Interested in AI Alignment and its connections to data ethics/"responsible" data science, public policy, and global development.
Author of Responsible Data Science (https://www.wiley.com/en-us/Responsible+Data+Science-p-9781119741640)
The debate on this subject has been ongoing between individuals who are within or adjacent to the EA/LessWrong communities (see posts that other comments have linked and other links that are sure to follow). However, these debates often are highly insular and primarily are between people who share core assumptions about:
There are many other AI researchers and individuals from other relevant, adjacent disciplines that would disagree with all or most of these assumptions. Debates between that group and people within the EA/LessWrong community who would mostly agree with the above assumptions is something that is sorely lacking, save for some mud-flinging on Twitter between AI ethicists and AI alignment researchers.
Interesting idea for a competition, but I don't think that the contest rules as designed and, more specifically, the information hazard policy, are well thought out for any submissions that follow the below line of argumentation when attempting to make the case for longer timelines:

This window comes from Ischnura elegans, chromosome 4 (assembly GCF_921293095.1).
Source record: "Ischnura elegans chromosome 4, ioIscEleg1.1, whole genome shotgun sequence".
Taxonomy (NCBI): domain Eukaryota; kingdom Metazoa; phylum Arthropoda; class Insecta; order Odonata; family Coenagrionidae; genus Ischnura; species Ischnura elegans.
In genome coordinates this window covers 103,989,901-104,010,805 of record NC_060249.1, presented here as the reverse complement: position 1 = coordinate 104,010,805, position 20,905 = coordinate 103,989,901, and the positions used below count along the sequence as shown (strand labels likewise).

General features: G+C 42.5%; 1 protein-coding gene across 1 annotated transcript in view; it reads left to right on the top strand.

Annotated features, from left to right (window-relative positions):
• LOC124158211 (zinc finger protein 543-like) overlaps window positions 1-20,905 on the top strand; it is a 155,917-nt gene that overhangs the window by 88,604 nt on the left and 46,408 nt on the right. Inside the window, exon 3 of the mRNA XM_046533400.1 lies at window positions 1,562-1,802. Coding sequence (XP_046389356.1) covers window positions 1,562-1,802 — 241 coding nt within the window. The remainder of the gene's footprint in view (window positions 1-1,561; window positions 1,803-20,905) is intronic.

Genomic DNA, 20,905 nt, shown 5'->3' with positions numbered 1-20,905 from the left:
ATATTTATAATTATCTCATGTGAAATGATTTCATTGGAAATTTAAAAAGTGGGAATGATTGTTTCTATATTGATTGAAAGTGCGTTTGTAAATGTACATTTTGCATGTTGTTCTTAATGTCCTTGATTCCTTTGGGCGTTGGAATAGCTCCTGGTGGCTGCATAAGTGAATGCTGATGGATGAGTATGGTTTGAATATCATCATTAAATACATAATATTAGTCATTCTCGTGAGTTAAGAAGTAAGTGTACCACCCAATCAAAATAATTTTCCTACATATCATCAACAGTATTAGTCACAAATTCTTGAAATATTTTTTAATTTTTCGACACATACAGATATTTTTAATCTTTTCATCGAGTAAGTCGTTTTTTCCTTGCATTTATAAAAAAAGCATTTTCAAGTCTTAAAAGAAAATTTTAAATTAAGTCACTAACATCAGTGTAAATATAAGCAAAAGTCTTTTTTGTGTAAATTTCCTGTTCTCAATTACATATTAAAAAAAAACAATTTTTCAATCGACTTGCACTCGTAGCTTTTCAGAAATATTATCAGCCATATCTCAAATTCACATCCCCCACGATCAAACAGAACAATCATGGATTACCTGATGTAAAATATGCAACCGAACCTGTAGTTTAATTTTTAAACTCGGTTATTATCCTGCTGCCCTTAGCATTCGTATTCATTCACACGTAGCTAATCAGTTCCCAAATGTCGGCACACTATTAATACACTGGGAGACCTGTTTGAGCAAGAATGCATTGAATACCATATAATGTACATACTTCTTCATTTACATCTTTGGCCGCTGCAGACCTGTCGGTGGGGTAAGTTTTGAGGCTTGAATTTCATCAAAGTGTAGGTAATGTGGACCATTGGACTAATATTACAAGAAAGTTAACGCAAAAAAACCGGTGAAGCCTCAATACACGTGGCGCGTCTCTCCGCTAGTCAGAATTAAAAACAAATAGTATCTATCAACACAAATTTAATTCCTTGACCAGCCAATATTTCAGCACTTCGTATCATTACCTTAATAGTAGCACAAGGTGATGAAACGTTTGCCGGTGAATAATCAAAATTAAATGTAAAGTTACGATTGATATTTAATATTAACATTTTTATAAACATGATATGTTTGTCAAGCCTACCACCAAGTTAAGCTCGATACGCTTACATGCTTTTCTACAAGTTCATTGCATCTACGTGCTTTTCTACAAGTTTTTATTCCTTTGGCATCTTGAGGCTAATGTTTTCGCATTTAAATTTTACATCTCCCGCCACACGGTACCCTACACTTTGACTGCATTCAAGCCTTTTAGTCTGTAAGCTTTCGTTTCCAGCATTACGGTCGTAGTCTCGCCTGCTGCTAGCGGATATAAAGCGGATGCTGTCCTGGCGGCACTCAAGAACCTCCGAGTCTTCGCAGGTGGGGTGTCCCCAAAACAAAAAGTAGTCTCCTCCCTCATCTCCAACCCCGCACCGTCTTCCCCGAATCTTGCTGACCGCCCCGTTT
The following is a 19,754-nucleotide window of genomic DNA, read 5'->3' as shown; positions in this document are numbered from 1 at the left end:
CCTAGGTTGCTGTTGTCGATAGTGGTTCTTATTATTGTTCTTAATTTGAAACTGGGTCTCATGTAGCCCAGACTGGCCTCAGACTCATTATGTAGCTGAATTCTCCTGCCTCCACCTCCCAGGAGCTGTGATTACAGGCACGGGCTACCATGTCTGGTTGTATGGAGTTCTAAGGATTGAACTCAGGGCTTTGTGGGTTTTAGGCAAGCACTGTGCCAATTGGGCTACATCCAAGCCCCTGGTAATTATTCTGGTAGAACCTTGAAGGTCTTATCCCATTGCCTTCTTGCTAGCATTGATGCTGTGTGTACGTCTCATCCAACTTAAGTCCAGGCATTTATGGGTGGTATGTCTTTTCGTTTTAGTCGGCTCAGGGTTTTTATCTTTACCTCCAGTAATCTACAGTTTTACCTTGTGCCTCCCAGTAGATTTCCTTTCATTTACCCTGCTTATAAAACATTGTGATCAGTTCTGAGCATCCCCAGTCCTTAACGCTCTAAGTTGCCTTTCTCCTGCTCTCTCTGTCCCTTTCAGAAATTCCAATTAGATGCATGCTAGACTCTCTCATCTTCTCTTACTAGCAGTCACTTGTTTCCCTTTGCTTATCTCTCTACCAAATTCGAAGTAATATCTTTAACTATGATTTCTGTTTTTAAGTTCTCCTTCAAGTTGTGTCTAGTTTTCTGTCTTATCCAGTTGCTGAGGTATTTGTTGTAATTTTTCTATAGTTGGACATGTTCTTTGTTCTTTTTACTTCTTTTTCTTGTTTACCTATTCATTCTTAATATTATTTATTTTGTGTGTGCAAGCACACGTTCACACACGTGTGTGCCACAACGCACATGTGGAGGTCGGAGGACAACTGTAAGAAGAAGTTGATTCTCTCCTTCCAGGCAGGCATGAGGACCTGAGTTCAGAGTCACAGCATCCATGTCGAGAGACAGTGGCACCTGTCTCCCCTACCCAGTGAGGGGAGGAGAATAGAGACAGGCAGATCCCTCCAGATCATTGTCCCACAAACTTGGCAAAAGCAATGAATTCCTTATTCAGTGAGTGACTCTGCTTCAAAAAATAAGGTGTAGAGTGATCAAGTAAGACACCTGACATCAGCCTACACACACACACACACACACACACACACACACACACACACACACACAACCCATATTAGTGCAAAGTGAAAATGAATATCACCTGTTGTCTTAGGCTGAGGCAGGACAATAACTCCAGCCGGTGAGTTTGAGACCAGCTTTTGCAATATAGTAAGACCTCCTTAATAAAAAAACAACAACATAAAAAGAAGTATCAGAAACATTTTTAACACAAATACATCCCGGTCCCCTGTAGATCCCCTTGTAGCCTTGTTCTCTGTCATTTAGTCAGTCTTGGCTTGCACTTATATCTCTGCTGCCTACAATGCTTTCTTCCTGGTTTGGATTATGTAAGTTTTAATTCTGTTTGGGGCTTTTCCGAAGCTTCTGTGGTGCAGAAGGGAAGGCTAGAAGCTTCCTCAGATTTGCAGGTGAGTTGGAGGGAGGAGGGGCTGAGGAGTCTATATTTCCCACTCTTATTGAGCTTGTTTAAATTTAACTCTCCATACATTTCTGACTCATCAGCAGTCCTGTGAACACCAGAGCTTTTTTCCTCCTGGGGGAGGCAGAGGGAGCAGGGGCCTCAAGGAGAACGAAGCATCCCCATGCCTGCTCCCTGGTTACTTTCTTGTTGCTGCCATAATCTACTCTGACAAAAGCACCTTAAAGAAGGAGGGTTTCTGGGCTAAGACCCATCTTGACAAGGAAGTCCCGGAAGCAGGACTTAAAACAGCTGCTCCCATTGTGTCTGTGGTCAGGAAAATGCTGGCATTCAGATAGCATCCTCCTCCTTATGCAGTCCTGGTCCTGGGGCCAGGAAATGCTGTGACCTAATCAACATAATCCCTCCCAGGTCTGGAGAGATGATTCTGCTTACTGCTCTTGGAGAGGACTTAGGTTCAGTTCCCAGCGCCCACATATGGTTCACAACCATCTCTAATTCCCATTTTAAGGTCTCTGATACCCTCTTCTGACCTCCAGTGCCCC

Personally, I find the above arguments one of the more compelling cases for longer timelines. However, a crux of these arguments holding true is that these critical components are in fact largely ignored or deemed intractable by current researchers. Making that claim necessarily involves explaining the technology, component, method, etc. in question, which could justifiably be deemed an information hazard, even if we are only describing why this element may be critical rather than how it could be built.
Seems like this type of submission would likely be disqualified despite being exactly the kind of information needed to make informed funding decisions, no?